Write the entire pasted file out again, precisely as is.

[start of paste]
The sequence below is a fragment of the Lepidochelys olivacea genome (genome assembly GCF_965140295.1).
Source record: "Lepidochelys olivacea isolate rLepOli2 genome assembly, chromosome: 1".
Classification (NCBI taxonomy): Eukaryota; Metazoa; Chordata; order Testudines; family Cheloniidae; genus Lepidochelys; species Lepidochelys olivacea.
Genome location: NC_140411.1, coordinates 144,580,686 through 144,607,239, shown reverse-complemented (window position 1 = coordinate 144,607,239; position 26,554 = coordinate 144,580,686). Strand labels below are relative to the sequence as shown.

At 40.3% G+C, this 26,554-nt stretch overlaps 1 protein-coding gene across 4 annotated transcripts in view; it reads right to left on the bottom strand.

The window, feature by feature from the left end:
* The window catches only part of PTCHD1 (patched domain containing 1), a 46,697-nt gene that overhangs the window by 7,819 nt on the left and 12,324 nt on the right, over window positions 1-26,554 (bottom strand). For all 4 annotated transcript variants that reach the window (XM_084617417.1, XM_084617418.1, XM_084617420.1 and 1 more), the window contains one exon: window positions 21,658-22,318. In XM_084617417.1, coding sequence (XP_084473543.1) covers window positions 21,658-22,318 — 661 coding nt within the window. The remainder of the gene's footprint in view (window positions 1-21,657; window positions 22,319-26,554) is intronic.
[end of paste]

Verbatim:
The sequence below is a fragment of the Lepidochelys olivacea genome (genome assembly GCF_965140295.1).
Source record: "Lepidochelys olivacea isolate rLepOli2 genome assembly, chromosome: 1".
Classification (NCBI taxonomy): Eukaryota; Metazoa; Chordata; order Testudines; family Cheloniidae; genus Lepidochelys; species Lepidochelys olivacea.
Genome location: NC_140411.1, coordinates 144,580,686 through 144,607,239, shown reverse-complemented (window position 1 = coordinate 144,607,239; position 26,554 = coordinate 144,580,686). Strand labels below are relative to the sequence as shown.

At 40.3% G+C, this 26,554-nt stretch overlaps 1 protein-coding gene across 4 annotated transcripts in view; it reads right to left on the bottom strand.

The window, feature by feature from the left end:
* The window catches only part of PTCHD1 (patched domain containing 1), a 46,697-nt gene that overhangs the window by 7,819 nt on the left and 12,324 nt on the right, over window positions 1-26,554 (bottom strand). For all 4 annotated transcript variants that reach the window (XM_084617417.1, XM_084617418.1, XM_084617420.1 and 1 more), the window contains one exon: window positions 21,658-22,318. In XM_084617417.1, coding sequence (XP_084473543.1) covers window positions 21,658-22,318 — 661 coding nt within the window. The remainder of the gene's footprint in view (window positions 1-21,657; window positions 22,319-26,554) is intronic.